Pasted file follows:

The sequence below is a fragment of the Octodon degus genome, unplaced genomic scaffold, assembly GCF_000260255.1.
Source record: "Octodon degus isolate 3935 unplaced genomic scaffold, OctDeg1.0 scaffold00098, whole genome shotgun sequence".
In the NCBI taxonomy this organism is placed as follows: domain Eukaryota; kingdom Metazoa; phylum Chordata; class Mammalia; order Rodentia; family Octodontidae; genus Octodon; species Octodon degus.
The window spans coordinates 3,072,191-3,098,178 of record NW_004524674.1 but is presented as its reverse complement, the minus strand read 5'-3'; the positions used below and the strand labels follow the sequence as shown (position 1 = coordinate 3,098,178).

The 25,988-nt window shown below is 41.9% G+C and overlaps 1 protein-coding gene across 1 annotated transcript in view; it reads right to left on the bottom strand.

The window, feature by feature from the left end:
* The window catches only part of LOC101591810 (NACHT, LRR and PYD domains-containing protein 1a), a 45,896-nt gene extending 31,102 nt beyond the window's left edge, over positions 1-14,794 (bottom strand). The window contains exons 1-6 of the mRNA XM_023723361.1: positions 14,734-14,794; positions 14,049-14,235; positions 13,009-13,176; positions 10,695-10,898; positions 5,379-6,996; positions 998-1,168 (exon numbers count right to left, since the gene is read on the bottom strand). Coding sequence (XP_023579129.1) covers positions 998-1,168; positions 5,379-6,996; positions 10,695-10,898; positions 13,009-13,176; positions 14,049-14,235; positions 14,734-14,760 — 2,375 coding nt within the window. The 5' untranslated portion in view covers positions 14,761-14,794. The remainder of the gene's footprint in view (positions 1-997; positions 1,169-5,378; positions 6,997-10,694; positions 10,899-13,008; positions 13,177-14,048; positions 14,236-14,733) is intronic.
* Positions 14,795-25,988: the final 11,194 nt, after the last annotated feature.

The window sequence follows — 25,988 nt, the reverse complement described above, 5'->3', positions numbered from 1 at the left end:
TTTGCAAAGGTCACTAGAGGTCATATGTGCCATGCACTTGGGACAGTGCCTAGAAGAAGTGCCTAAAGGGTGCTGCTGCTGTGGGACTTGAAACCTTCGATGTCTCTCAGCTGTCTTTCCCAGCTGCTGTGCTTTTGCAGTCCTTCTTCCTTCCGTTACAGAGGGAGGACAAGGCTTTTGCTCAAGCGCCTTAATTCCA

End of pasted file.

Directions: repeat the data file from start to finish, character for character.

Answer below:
The sequence below is a fragment of the Octodon degus genome, unplaced genomic scaffold, assembly GCF_000260255.1.
Source record: "Octodon degus isolate 3935 unplaced genomic scaffold, OctDeg1.0 scaffold00098, whole genome shotgun sequence".
In the NCBI taxonomy this organism is placed as follows: domain Eukaryota; kingdom Metazoa; phylum Chordata; class Mammalia; order Rodentia; family Octodontidae; genus Octodon; species Octodon degus.
The window spans coordinates 3,072,191-3,098,178 of record NW_004524674.1 but is presented as its reverse complement, the minus strand read 5'-3'; the positions used below and the strand labels follow the sequence as shown (position 1 = coordinate 3,098,178).

The 25,988-nt window shown below is 41.9% G+C and overlaps 1 protein-coding gene across 1 annotated transcript in view; it reads right to left on the bottom strand.

The window, feature by feature from the left end:
* The window catches only part of LOC101591810 (NACHT, LRR and PYD domains-containing protein 1a), a 45,896-nt gene extending 31,102 nt beyond the window's left edge, over positions 1-14,794 (bottom strand). The window contains exons 1-6 of the mRNA XM_023723361.1: positions 14,734-14,794; positions 14,049-14,235; positions 13,009-13,176; positions 10,695-10,898; positions 5,379-6,996; positions 998-1,168 (exon numbers count right to left, since the gene is read on the bottom strand). Coding sequence (XP_023579129.1) covers positions 998-1,168; positions 5,379-6,996; positions 10,695-10,898; positions 13,009-13,176; positions 14,049-14,235; positions 14,734-14,760 — 2,375 coding nt within the window. The 5' untranslated portion in view covers positions 14,761-14,794. The remainder of the gene's footprint in view (positions 1-997; positions 1,169-5,378; positions 6,997-10,694; positions 10,899-13,008; positions 13,177-14,048; positions 14,236-14,733) is intronic.
* Positions 14,795-25,988: the final 11,194 nt, after the last annotated feature.

The window sequence follows — 25,988 nt, the reverse complement described above, 5'->3', positions numbered from 1 at the left end:
TTTGCAAAGGTCACTAGAGGTCATATGTGCCATGCACTTGGGACAGTGCCTAGAAGAAGTGCCTAAAGGGTGCTGCTGCTGTGGGACTTGAAACCTTCGATGTCTCTCAGCTGTCTTTCCCAGCTGCTGTGCTTTTGCAGTCCTTCTTCCTTCCGTTACAGAGGGAGGACAAGGCTTTTGCTCAAGCGCCTTAATTCCA